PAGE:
What should your dining card strategy be?

The recent demise of the HSBC Advance and unicorn nature of the UOB PP Amex have been taken as signs by some people that the dining card is well and truly dead in Singapore.

It looks grim for sure, and I don’t know whether any bank is willing to step up and fill the gap for a 10X dining card (a certain loss leader for them). Assuming that doesn’t happen, I wanted to lay out a blueprint for how you can make the best of a bad situation.

(1) UOB Preferred Platinum Visa

Image result for uob preferred platinum visa

People (myself included) tend to forget that many restaurants now have Paywave terminals, which means that you can use your UOB PP Visa to earn 4 mpd. This assumes the restaurant isn’t a SMART$ merchant, but there are so few that fall into this category anyway (Hard Rock Cafe, Pasarbella, BreadTalk Cafe, Bread Society).

Remember that the maximum amount that can be paid through Paywave is $100 per transaction, but there’s nothing stopping you from splitting a bill across multiple transactions. The cap on 4 mpd earning per month is $1,000 for the UOB PP Visa.

(2) Maybank Horizon Visa Signature

Image result for maybank horizon visa signature

Believe it or not, the best card for dining now belongs to Maybank. The little known Maybank Horizon Visa Signature offers 3.2 mpd on local dining, petrol and taxi fares, provided you spend a minimum of $300 a month on the card.

One thing to point out is that Maybank’s definition of “dining” is fairly narrow. The T&C state that only merchants with MCC 5812 will enjoy 3.2 mpd. 5812 refers to restaurants and eating places, which should cover the majority of places you might dine at. But it doesn’t cover 5814 (fast food restaurants), 5813 (drinking places) and 5811 (caterers). And like all dining cards, it also does not cover dining in hotels which codes under the hotel’s MCC.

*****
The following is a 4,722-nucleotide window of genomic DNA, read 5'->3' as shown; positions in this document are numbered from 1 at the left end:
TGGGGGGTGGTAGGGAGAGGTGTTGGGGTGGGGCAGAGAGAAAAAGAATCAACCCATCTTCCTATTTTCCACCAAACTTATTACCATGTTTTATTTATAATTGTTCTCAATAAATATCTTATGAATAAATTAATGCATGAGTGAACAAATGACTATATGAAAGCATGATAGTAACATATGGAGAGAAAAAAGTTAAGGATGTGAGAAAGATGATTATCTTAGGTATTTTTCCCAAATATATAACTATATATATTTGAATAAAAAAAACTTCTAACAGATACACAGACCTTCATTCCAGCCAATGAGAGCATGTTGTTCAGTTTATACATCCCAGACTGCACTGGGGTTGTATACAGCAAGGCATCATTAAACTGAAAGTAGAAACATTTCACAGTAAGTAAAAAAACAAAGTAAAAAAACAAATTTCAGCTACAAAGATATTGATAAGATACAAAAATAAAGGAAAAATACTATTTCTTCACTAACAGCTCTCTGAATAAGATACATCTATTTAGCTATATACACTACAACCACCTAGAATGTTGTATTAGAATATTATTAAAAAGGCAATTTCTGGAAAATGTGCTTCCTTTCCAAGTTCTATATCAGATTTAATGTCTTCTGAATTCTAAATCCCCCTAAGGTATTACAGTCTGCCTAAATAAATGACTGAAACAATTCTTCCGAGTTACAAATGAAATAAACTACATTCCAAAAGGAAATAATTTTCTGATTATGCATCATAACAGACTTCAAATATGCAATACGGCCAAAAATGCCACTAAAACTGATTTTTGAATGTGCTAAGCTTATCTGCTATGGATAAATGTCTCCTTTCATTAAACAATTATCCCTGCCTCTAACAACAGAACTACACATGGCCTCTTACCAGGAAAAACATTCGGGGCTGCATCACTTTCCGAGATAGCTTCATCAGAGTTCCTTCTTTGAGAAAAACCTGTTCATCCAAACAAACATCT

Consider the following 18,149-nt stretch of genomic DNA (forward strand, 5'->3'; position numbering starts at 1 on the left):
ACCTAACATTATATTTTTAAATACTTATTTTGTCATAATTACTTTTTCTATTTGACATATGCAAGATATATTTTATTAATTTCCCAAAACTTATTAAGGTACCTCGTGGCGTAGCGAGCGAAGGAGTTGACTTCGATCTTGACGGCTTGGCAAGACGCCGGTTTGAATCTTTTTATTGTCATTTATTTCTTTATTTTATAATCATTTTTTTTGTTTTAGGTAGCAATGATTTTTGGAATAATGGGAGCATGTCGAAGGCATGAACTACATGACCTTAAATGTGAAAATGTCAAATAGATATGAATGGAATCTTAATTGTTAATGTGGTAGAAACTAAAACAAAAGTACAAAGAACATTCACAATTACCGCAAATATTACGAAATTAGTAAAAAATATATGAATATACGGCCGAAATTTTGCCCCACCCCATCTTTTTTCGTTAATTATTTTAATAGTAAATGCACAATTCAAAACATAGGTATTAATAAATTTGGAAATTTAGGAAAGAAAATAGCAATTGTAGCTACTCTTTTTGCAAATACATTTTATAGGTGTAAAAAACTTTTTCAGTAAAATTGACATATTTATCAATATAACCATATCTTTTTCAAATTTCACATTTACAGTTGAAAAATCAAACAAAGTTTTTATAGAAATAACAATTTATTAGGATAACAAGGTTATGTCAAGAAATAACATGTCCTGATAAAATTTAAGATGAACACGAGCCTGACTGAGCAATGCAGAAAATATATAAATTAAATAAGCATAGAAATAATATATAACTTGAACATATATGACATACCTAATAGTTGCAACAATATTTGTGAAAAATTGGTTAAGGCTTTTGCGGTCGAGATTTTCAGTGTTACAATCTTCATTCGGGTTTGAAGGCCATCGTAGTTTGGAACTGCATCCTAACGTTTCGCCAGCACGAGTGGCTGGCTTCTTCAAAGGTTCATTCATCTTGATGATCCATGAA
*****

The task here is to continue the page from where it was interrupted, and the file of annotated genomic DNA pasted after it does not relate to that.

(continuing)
The bonus points you can earn in a month are capped at 30,000, so assuming you only put dining on this card, you’d max out the 3.2 mpd at $4,285 in a month.

My biggest gripe with this card is that Maybank TREATS points expire after 1 year, unless you’re a Rewards Infinite member (requires spending more than $24K in a year). Fortunately, the minimum redemption amount for Maybank TREATS is 5,000 points, or 2,000 Krisflyer/Asiamiles miles. That’s certainly a lot lower than the UOB/DBS 10K minimum. So even if you’re not a massive spender on dining, you should be able to hit the minimum cashout amount pretty soon.

With an income requirement of $50K, it unfortunately isn’t an entry-level card but I think it’s well worth a speculative application even if you don’t meet the criteria.

On a side note, I see a banner on the Maybank site that alludes to some herworld credit card awards. Although I am an avid reader of female-focused literature, herworld is not on my list. If anyone can point me to the full list of winners I’d love to do some analysis on it.

Winner of ‘Best Air Miles Card’ in Her World Nuyou Credit Card Awards 2017

(3) HSBC Revolution

Image result for hsbc revolution

Assuming you can’t meet the $50K income requirement for the Maybank Horizon card, the HSBC Revolution is a good choice too. You earn 2 mpd on local dining, entertainment and all online spend.

2 mpd is less than 3.2 mpd, obviously, but where the Revolution is better than the Horizon is it has a wider interpretation of dining. The Revolution considers fast food to be part of dining, and explicitly states that spend at clubs, pubs, bars (what’s the difference between a pub and a bar?) will get 2 mpd. There also is no minimum spend amount required to earn this.

HSBC Rewards points expire after 3 years, and the minimum transfer amount is 2,000 miles.

(4) OCBC Voyage Card

Image result for ocbc voyage card